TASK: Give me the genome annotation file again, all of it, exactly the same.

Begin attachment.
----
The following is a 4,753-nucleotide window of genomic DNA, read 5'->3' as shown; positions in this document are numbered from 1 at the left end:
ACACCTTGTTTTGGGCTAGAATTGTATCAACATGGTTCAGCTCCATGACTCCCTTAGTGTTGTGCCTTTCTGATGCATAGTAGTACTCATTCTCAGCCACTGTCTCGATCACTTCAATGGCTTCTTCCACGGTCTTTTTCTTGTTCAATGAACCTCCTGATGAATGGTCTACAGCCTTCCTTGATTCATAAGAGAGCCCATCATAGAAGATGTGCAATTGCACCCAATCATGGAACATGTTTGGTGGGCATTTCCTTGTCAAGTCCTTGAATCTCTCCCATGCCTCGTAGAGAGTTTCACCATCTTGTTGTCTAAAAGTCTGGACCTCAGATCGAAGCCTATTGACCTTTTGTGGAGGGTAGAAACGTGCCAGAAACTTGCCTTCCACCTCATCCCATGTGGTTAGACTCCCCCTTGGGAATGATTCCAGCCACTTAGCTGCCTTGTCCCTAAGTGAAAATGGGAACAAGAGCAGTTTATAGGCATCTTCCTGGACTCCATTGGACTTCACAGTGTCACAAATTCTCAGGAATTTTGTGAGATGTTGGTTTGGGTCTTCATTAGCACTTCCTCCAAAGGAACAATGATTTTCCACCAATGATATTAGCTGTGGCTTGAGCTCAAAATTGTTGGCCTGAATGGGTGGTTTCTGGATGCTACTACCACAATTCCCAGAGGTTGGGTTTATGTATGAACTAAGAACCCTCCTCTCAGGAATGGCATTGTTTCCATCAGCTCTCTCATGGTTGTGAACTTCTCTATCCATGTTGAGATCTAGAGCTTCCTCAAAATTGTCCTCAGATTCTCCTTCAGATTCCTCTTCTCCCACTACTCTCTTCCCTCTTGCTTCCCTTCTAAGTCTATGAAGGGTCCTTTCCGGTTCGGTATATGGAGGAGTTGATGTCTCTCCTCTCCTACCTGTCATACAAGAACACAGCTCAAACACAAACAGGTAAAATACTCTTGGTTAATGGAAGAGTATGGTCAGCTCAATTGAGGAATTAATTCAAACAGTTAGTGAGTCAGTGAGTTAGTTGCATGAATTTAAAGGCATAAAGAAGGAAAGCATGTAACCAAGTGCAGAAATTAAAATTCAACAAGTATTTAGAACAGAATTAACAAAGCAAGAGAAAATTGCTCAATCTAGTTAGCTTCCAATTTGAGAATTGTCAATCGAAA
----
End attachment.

The following is a 4,753-nucleotide window of genomic DNA, read 5'->3' as shown; positions in this document are numbered from 1 at the left end:
ACACCTTGTTTTGGGCTAGAATTGTATCAACATGGTTCAGCTCCATGACTCCCTTAGTGTTGTGCCTTTCTGATGCATAGTAGTACTCATTCTCAGCCACTGTCTCGATCACTTCAATGGCTTCTTCCACGGTCTTTTTCTTGTTCAATGAACCTCCTGATGAATGGTCTACAGCCTTCCTTGATTCATAAGAGAGCCCATCATAGAAGATGTGCAATTGCACCCAATCATGGAACATGTTTGGTGGGCATTTCCTTGTCAAGTCCTTGAATCTCTCCCATGCCTCGTAGAGAGTTTCACCATCTTGTTGTCTAAAAGTCTGGACCTCAGATCGAAGCCTATTGACCTTTTGTGGAGGGTAGAAACGTGCCAGAAACTTGCCTTCCACCTCATCCCATGTGGTTAGACTCCCCCTTGGGAATGATTCCAGCCACTTAGCTGCCTTGTCCCTAAGTGAAAATGGGAACAAGAGCAGTTTATAGGCATCTTCCTGGACTCCATTGGACTTCACAGTGTCACAAATTCTCAGGAATTTTGTGAGATGTTGGTTTGGGTCTTCATTAGCACTTCCTCCAAAGGAACAATGATTTTCCACCAATGATATTAGCTGTGGCTTGAGCTCAAAATTGTTGGCCTGAATGGGTGGTTTCTGGATGCTACTACCACAATTCCCAGAGGTTGGGTTTATGTATGAACTAAGAACCCTCCTCTCAGGAATGGCATTGTTTCCATCAGCTCTCTCATGGTTGTGAACTTCTCTATCCATGTTGAGATCTAGAGCTTCCTCAAAATTGTCCTCAGATTCTCCTTCAGATTCCTCTTCTCCCACTACTCTCTTCCCTCTTGCTTCCCTTCTAAGTCTATGAAGGGTCCTTTCCGGTTCGGTATATGGAGGAGTTGATGTCTCTCCTCTCCTACCTGTCATACAAGAACACAGCTCAAACACAAACAGGTAAAATACTCTTGGTTAATGGAAGAGTATGGTCAGCTCAATTGAGGAATTAATTCAAACAGTTAGTGAGTCAGTGAGTTAGTTGCATGAATTTAAAGGCATAAAGAAGGAAAGCATGTAACCAAGTGCAGAAATTAAAATTCAACAAGTATTTAGAACAGAATTAACAAAGCAAGAGAAAATTGCTCAATCTAGTTAGCTTCCAATTTGAGAATTGTCAATCGAAA